Maybe. Maybe I was over reacting to this new line. So when the catalog arrived today, I casually walked into Sean’s room and showed him. Absolute confusion washed across his face.
“Those don’t even look like legos. Who would want to play with them?”
“Well, read what it says. Who do you think they’re trying to get to buy them?”
After a minute, utter disgust registered. “Girls. And that’s lame. Because if a girl got that as a set instead of something cool, she’d not like Lego any more. And it’s not fair they treat girls like they’re stupid and can’t play with pirates and Star Wars.”

Dear Lego Company: when an 8 year old boy, who hates all things pink, tells you you’re screwing up your marketing to girls and your core business mission and message, you’re screwing up big time.

Dear John

Dear John

We moved here 9 years ago, bereft at leaving our fair city. Within months we were welcomed into the foodie community. It kind of went beyond embracing and took on a borg-like quality. 40 Sardines was our home-away-from-home, due in no small part not only to Debbie Gold and Michael Smith’s cooking and hospitality, but also the good natured, hard working guy in the kitchen who towered over everyone else. One time, when I had to get the baby out of the house due to the exterminator being there, I swung by 40 for lunch. Everything went swimmingly until Jamie kicked on the cappuccino maker near us, and the sound freaked out Sean. Every server took a turn at trying to calm him, but it wasn’t until ‘Big Country’ John himself swaggered out from the kitchen, swooped up Sean, and started getting downright silly with him that the wailing stopped.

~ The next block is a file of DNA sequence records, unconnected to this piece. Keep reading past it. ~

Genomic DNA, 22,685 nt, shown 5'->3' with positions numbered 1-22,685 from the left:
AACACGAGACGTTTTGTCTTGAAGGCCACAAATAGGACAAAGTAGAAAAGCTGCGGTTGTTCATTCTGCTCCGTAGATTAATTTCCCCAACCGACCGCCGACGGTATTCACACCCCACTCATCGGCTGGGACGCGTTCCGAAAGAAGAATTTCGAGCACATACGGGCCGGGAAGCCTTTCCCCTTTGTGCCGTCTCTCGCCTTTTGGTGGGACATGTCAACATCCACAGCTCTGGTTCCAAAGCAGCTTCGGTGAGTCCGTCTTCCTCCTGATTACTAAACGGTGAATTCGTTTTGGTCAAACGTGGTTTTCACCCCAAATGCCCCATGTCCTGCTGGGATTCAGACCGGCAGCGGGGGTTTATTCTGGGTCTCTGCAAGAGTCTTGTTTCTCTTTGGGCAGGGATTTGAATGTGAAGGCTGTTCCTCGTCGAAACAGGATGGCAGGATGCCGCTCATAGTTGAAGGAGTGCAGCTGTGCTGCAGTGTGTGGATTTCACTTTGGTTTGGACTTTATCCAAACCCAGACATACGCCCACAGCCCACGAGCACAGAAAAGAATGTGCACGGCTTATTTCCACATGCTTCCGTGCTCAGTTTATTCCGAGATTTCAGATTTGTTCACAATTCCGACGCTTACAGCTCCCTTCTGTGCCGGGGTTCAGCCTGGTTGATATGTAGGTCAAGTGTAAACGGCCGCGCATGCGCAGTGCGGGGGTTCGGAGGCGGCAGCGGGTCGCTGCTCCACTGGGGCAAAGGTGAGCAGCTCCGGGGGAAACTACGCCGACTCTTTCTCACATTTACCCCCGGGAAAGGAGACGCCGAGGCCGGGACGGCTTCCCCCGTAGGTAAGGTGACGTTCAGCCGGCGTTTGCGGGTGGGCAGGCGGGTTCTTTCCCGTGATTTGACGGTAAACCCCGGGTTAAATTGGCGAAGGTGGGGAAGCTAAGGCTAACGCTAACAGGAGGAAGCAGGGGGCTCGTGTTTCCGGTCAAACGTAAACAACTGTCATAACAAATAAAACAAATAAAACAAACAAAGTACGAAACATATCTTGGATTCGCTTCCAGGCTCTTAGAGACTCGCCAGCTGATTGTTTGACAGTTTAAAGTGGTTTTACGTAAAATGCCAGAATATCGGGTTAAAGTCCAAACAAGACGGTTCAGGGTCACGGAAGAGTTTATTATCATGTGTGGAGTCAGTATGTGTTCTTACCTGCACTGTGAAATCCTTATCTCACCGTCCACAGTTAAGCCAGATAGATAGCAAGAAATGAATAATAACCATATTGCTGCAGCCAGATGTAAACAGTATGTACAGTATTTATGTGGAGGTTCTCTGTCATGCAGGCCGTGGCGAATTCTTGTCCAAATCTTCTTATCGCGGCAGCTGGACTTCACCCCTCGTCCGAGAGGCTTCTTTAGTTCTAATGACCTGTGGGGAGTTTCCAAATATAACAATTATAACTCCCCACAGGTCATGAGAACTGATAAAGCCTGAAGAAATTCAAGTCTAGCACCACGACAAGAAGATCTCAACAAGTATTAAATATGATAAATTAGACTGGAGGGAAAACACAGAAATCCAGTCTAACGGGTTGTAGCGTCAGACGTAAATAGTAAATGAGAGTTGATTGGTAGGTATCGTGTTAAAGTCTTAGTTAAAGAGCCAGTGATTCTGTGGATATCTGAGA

We were sad when he left 40, but thrilled he took over at Starker’s Reserve- a venerable grand dame on the dining scene here. And we were even more thrilled when he bought out the place. Barely 30, the chef-owner of a great place. Active in charity, always a spine-cracking hug, always asking how things were and meaning it sincerely. Now at 35, opening a second place, well ensconced in the young leadership of the KC culinary scene. We did dorky dances in the rain at Brookside and compared tomato growing tricks. He cajoled Sean into eating raw veggies other than sugar snaps straight from my market basket. We commiserated over the cost of sheep’s milk yogurt. John didn’t bat an eye when we started bringing Sean in for lunches to teach him white-tablecloth restaurant manners, instead loudly greeting us and making it clear to the disapproving lunchtime businessmen that oh no, he wanted us there. He got misty-eyed when he found out Sean’s name for him was ‘Little John’, because that, it turns out, was a pet family name for him. When we had the opportunity to swipe tickets to Green Dirt Farms dinners this summer, there was no question: we were going to John’s, period. My last conversation with him, we talked about carnitas and cocktails, about kids’ books and table manners, about new year’s and biscuit bars and infusions and melt-your-eyeballs vodka and the plaza art fair and how mmmmm girl, fuck the traffic, live a little and c’mon down, I’ll take care of you.